MEAM Seminar: “Engineering Solutions for Tough Problems in Trauma: From Occlusion Balloons to Decision-Support”
October 20 at 10:30 AM - 12:00 PM
Acute hemorrhage and hemorrhagic shock result in approximately 60,000 annual deaths in the United States. The vast majority of these deaths are in severely injured patients, but experts in trauma care believe many of these deaths can actually be prevented. Efforts focused on injury prevention and pre-emptive intervention have produced some improvements in survival. However, for those who sustain severe injuries, a range of engineering solutions could mitigate the risk of death from hemorrhage.
In this talk, I will review the current epidemiology of acute hemorrhage and our understanding of hemorrhagic shock. I will then explore several recent innovations designed to stop acute hemorrhage and guide teams in real-time management: balloon aortic occlusion and hemorrhage decision support. These innovations will be discussed in the context of the regulatory hurdles that must be navigated to bring these and other similar innovations to the bedside.
Jeremy W. Cannon
Associate Professor, Department of Surgery, Perleman School of Medicine, University of Pennsylvania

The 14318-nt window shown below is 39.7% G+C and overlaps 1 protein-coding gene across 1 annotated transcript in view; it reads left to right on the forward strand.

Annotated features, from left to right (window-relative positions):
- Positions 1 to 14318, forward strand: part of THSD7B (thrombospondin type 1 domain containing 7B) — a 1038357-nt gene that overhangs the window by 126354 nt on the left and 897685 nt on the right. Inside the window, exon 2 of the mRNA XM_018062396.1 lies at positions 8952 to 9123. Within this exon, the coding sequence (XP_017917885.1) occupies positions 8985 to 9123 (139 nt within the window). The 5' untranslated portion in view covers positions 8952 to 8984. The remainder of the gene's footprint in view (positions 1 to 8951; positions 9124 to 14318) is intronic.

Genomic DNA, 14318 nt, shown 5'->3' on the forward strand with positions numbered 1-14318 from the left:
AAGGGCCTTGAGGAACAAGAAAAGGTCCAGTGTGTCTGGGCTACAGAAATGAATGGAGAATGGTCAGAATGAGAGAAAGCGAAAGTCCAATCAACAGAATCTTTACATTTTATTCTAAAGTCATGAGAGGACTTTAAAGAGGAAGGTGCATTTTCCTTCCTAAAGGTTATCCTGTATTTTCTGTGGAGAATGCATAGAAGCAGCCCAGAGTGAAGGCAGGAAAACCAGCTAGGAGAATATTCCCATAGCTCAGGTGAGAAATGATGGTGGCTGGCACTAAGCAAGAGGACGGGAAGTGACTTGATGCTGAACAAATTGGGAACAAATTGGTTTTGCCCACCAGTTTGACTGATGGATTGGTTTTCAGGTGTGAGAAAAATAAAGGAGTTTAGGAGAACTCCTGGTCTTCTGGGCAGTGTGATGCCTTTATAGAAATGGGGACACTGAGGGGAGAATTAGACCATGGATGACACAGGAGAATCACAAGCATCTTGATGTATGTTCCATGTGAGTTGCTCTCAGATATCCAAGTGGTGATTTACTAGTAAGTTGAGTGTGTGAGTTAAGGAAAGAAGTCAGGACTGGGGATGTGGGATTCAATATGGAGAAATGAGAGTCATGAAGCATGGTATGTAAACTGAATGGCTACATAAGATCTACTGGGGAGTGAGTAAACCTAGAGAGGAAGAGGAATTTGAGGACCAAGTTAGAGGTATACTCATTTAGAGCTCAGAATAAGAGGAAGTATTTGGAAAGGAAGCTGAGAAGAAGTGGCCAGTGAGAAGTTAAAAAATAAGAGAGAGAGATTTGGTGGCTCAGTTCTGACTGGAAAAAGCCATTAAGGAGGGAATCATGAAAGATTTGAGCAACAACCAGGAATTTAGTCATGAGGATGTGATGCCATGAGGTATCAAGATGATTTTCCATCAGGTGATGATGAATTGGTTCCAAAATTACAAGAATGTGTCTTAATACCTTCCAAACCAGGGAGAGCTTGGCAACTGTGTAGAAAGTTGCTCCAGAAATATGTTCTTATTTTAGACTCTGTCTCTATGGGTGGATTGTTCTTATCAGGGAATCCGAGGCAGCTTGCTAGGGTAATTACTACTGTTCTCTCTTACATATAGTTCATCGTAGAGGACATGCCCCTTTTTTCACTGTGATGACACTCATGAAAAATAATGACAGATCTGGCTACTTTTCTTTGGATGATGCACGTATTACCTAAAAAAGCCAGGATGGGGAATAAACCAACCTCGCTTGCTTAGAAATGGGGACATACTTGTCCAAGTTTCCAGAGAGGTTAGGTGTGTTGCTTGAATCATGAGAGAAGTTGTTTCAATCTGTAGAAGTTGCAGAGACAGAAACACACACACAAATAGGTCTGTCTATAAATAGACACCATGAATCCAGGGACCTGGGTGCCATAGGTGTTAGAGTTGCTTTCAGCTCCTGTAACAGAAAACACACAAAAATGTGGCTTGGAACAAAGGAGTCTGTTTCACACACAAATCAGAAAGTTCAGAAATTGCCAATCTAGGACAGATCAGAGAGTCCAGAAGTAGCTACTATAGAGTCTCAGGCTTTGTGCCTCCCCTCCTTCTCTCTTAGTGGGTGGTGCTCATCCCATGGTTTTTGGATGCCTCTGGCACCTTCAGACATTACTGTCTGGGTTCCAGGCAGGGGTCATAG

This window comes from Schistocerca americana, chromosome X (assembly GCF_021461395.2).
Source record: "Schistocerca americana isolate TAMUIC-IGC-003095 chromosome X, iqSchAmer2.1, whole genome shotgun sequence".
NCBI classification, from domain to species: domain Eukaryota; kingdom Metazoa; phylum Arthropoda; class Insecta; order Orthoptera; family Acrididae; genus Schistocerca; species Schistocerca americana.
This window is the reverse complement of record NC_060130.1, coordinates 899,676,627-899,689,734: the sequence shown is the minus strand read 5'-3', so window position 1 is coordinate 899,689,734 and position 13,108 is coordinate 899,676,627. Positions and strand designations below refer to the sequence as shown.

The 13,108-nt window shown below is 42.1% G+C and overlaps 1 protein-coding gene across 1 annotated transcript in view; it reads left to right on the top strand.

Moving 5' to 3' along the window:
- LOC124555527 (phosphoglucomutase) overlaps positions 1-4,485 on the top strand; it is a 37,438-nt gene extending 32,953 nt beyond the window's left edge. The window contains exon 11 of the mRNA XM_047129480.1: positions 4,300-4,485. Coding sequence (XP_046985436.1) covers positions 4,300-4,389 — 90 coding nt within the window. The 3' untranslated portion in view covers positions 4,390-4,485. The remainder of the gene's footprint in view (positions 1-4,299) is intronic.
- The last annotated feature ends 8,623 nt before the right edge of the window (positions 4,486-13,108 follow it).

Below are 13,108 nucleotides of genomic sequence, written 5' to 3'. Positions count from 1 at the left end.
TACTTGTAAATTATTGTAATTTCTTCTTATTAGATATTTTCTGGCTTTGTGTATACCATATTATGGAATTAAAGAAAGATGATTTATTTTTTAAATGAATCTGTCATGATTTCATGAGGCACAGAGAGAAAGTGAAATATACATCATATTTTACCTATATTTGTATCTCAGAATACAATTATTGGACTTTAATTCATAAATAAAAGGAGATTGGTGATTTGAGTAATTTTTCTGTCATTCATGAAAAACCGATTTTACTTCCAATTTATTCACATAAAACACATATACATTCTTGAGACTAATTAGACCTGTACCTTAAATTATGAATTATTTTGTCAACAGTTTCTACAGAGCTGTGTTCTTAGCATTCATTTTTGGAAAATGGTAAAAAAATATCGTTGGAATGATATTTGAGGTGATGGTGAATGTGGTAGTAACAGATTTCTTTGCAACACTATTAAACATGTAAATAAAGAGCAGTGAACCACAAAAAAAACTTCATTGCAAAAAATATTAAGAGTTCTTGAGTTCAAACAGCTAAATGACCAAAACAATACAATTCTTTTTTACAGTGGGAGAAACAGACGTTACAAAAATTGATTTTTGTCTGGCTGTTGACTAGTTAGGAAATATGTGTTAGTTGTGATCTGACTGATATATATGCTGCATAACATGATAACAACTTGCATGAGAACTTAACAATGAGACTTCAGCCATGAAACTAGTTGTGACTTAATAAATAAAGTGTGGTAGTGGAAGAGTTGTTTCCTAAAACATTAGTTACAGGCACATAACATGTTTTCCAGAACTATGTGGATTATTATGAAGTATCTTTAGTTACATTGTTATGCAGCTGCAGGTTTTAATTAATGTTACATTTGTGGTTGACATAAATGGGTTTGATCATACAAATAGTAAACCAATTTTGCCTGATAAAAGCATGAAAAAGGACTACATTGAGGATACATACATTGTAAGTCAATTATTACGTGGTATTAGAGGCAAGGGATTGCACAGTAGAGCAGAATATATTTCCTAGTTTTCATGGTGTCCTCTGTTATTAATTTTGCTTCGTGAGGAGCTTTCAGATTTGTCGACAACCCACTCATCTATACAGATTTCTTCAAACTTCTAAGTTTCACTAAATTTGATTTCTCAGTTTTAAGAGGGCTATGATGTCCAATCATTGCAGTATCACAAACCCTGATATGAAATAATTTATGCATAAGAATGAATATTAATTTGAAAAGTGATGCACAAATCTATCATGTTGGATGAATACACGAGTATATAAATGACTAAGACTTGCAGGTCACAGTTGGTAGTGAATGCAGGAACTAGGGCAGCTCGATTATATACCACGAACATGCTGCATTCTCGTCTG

Jeremy Cannon is an Associate Professor of Surgery at Penn. He is board certified in General Surgery and Surgical Critical Care. He is a graduate of the US Air Force Academy and Harvard Medical School. During his surgical training at Beth Israel Deaconess Medical Center in Boston, MA, he also earned a Master of Science in Mechanical Engineering from MIT. Following his fellowship in Surgical Critical Care at Children’s Hospital Boston, he served on active duty in the US Air Force and deployed to both Iraq and Afghanistan as a trauma surgeon. In 2015, he joined the Penn faculty where he specializes in the treatment of traumatic injury, emergency general surgery conditions, and surgical critical care. His research interests include improving outcomes from hemorrhagic shock, developing technology for the treatment of acutely injured patients, and military-civilian healthcare and training partnerships, with a specific interest in using quality metrics to identify opportunities for improvement in combat casualty systems of care.